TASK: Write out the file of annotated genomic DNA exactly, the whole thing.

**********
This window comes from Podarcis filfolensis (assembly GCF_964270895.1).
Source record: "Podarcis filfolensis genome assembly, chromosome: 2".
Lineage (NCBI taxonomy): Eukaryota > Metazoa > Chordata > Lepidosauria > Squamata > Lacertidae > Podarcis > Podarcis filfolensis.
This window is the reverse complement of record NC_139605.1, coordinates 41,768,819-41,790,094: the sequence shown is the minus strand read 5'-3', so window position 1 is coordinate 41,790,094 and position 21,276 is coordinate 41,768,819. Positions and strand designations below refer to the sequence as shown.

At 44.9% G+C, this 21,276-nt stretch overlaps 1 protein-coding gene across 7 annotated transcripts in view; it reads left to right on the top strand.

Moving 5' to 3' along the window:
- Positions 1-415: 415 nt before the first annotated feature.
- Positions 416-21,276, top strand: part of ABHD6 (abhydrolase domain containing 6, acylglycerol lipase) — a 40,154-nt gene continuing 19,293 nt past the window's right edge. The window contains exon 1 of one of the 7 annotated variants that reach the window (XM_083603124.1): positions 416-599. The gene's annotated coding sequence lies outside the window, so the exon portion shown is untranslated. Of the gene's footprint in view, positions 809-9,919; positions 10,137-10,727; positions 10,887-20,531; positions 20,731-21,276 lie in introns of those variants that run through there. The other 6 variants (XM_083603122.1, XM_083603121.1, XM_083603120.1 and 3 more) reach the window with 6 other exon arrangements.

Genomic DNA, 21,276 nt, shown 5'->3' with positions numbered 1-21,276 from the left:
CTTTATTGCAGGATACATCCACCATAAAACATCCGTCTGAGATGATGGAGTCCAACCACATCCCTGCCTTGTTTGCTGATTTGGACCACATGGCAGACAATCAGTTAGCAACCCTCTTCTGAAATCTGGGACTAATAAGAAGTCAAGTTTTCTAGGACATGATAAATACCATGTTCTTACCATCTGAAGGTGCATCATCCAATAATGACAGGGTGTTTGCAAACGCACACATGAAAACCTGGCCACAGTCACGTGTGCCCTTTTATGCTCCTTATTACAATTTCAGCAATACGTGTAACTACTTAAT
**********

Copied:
This window comes from Podarcis filfolensis (assembly GCF_964270895.1).
Source record: "Podarcis filfolensis genome assembly, chromosome: 2".
Lineage (NCBI taxonomy): Eukaryota > Metazoa > Chordata > Lepidosauria > Squamata > Lacertidae > Podarcis > Podarcis filfolensis.
This window is the reverse complement of record NC_139605.1, coordinates 41,768,819-41,790,094: the sequence shown is the minus strand read 5'-3', so window position 1 is coordinate 41,790,094 and position 21,276 is coordinate 41,768,819. Positions and strand designations below refer to the sequence as shown.

At 44.9% G+C, this 21,276-nt stretch overlaps 1 protein-coding gene across 7 annotated transcripts in view; it reads left to right on the top strand.

Moving 5' to 3' along the window:
- Positions 1-415: 415 nt before the first annotated feature.
- Positions 416-21,276, top strand: part of ABHD6 (abhydrolase domain containing 6, acylglycerol lipase) — a 40,154-nt gene continuing 19,293 nt past the window's right edge. The window contains exon 1 of one of the 7 annotated variants that reach the window (XM_083603124.1): positions 416-599. The gene's annotated coding sequence lies outside the window, so the exon portion shown is untranslated. Of the gene's footprint in view, positions 809-9,919; positions 10,137-10,727; positions 10,887-20,531; positions 20,731-21,276 lie in introns of those variants that run through there. The other 6 variants (XM_083603122.1, XM_083603121.1, XM_083603120.1 and 3 more) reach the window with 6 other exon arrangements.

Genomic DNA, 21,276 nt, shown 5'->3' with positions numbered 1-21,276 from the left:
CTTTATTGCAGGATACATCCACCATAAAACATCCGTCTGAGATGATGGAGTCCAACCACATCCCTGCCTTGTTTGCTGATTTGGACCACATGGCAGACAATCAGTTAGCAACCCTCTTCTGAAATCTGGGACTAATAAGAAGTCAAGTTTTCTAGGACATGATAAATACCATGTTCTTACCATCTGAAGGTGCATCATCCAATAATGACAGGGTGTTTGCAAACGCACACATGAAAACCTGGCCACAGTCACGTGTGCCCTTTTATGCTCCTTATTACAATTTCAGCAATACGTGTAACTACTTAAT